The Washington Post

Belgium’s new golden generation makes its World Cup debut

Despite a dearth of major tournament experience, Romelu Lukaku and Belgium are a trendy pick to make a run to the knockout stages. (Yves Logghe / Associated Press)

From 1982 to 2002, Belgium qualified for six consecutive World Cups and advanced out of the group stage in all but one. The players who made up those teams were hailed as the golden generation back home.

The tiny European nation hasn’t sniffed the world’s premier sporting event — or a European championship tournament, for that matter — since. But the young, brash and hopeful group that will represent Belgium in Brazil could be the perfect squad to raise the Red Devils to new heights.

From their last line of defense to their aggressive attackers, Belgium boasts more than enough talent to feast on an otherwise ho-hum Group H. Twenty-two-year-old goalkeeper Thibaut Courtois helped lead Atletico Madrid on its stunning run to the La Liga title while 23-year-old Eden Hazard was pouring in 14 goals for Chelsea to establish himself as a coveted commodity.

Belgium’s midfield features control their possession game with Kevin De Bruyne (Wolfsburg) and Marouane Fellaini (Manchester United) – who may have the biggest hair in the tournament – setting the table for Hazard and Romelu Lukaku atop an attack-minded 4-3-3 formation. On defense, Manchester City stalwart Vincent Kompany serves as the team’s captain and the anchor for a talented backline that can be susceptible to counter attacks.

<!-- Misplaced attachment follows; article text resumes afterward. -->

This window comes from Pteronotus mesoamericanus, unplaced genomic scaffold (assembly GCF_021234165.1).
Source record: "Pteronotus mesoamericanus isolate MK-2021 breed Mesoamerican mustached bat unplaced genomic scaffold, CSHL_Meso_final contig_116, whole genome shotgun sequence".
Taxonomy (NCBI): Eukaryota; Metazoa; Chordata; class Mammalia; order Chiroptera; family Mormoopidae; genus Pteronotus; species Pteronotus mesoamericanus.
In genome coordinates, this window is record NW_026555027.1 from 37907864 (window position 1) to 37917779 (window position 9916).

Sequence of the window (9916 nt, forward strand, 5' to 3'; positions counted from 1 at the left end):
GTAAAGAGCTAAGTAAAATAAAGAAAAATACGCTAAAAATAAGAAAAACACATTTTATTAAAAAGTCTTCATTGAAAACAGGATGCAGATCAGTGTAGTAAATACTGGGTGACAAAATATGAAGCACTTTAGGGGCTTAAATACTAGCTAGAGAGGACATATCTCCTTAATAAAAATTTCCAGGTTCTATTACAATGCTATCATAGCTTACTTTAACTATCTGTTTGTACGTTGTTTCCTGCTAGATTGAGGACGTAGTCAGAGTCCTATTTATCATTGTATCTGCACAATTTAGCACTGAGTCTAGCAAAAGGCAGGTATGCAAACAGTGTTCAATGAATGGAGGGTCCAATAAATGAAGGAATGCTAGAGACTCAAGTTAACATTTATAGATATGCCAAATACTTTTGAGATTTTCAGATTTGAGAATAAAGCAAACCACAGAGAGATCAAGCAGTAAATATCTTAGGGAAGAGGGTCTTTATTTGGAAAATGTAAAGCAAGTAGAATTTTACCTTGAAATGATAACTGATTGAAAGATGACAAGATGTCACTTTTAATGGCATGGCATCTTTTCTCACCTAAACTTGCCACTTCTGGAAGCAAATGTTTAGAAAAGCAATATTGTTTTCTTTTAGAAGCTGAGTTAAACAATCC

The Red Devils rolled through qualifying without suffering a loss and conceded only four goals while scoring 18. They’re big and physical, none moreso than the 6-foot-3, 220-pound Lukaku, and should pose major problems for Algeria in their opener Tuesday in Belo Horizonte.

The last image of Belgium in a World Cup saw a disallowed Marc Wilmots goal (on a phantom foul call) deny the team a 1-0 lead on Brazil in the 2002 round-of-16. Brazil went on to win the match 2-0, and eventually, the Cup.

Twelve years later, Wilmots is the coach of a team built through an overhauled national youth system designed to produce sustained success at the international level. The average age of the projected starting 11 is less than 25. But with only one World Cup veteran on the roster in defender Daniel Van Buyten (Bayern Munich), the Red Devils must prove they can live up to their potential on the world stage.

“This generation will shine at their brightest in the years to come. They’re still young and can improve a lot,” Wilmots said ahead of his team’s first contest. “However, we have to be realistic and give them time.”

With a group primed for the taking, that time could be now.

The Post's Rio de Janeiro correspondent Dom Phillips takes PostTV on a tour of one of Brazil's most enjoyed attractions, Ipanema Beach. (Nicki DeMarco and Dom Phillips/The Washington Post)

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Latest updates on the Soccer Insider blogComplete World Cup coverage

World Cup group standings

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Matt Brooks is the high school sports editor for The Washington Post. He's an Arlington native and longtime District resident and was previously a high school sports reporter, editor for several blogs and Early Lead contributor with The Post.



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